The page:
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Vietnam Devalues Currency Again

Vietnam followed in China’s footsteps on Wednesday and devalued its currency for the third time in 2015.

The State Bank of Vietnam (SBV) lowered the dong (VND) by 1 percent against the dollar in anticipation of a United States interest hike. The currency has depreciated nearly 5 percent so far this year.

It subsequently widened the dollar-dong trading band to 3 percent from 2 percent, the second increase in six days, stressing new challenges in the export sector in the wake of China’s surprise move last week.

“Following the strong devaluation of the Chinese yuan, domestic market sentiment is very much concerned with the negative impact of a U.S. Federal Reserve interest rate increase,” the central bank said in a statement.

The country’s economy is closely tied to its neighbor: three-quarters of its $60 billion bilateral trade comprises Chinese imports. Apparel exports to the U.S., meanwhile, grew more than 18 percent in June to $923 million, according to data recently released by the International Trade Administration’s Office of Textiles and Apparel, making it the market’s No. 2 source of garments.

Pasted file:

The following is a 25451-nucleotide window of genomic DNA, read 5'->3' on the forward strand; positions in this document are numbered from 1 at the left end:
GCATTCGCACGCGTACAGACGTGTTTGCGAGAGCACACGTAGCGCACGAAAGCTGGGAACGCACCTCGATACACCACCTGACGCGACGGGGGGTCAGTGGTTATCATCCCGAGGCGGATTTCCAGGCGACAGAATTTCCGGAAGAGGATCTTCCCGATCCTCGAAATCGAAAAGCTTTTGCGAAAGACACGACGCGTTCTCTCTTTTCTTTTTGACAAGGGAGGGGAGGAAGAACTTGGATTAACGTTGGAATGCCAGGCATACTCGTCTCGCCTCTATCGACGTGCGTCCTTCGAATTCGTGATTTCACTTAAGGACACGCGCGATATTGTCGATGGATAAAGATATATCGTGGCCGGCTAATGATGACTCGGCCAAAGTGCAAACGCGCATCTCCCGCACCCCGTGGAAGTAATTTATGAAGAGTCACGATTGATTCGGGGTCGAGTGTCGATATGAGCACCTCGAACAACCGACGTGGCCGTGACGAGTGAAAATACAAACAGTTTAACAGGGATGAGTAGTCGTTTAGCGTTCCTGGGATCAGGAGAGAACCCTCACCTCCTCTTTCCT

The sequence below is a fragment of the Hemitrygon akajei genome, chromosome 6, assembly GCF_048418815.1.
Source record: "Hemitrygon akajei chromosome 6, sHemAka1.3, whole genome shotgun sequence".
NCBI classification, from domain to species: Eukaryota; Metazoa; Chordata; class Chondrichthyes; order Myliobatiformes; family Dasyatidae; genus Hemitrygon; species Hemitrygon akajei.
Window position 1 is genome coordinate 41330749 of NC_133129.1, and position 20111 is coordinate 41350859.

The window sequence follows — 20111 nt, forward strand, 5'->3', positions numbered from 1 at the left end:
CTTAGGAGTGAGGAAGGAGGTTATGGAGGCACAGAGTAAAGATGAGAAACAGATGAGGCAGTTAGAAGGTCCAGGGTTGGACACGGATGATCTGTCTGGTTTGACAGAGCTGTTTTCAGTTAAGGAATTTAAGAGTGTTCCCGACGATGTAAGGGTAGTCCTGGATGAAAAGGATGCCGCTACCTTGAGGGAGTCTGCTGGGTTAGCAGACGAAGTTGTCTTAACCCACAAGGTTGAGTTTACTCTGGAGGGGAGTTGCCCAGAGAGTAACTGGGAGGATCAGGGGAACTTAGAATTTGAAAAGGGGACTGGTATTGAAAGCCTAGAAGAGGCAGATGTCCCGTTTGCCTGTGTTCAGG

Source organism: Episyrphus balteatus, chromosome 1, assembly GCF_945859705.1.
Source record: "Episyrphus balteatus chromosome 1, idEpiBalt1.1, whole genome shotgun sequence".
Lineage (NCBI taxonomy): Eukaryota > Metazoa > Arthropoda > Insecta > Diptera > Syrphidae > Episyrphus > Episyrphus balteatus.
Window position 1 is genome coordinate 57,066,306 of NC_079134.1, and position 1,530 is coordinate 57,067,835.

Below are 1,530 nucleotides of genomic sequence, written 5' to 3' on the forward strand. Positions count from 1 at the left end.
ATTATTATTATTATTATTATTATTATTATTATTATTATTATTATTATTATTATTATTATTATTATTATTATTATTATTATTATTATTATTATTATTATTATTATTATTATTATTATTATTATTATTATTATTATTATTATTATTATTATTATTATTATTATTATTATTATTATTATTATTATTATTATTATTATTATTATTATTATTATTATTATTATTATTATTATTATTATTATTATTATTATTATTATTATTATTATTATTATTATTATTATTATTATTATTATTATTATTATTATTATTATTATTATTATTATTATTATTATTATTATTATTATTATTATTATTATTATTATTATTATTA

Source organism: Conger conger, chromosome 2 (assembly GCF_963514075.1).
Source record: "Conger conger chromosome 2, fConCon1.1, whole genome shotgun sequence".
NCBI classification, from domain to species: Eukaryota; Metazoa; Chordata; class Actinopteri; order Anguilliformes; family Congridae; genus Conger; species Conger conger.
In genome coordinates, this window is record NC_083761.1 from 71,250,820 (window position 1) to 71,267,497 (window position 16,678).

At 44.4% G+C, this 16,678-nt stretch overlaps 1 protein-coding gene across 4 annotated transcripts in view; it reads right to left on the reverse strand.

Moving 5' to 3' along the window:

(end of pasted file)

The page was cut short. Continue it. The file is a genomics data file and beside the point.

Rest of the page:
Experts have largely welcomed the news, pointing out that figures from the General Department of Vietnam Customs showed that the country’s first-quarter imports exceeded exports for the first time in three years.

“Today’s move is a very good policy action,” Le Anh Tuan, chief economist at Dragon Capital Group Ltd. in Ho Chi Minh City, told Bloomberg. “It will make the currency more competitive and help boost exports.”

Vietnam’s benchmark VN Index fell to 566.69 points by Thursday afternoon from closing Wednesday at 577.8.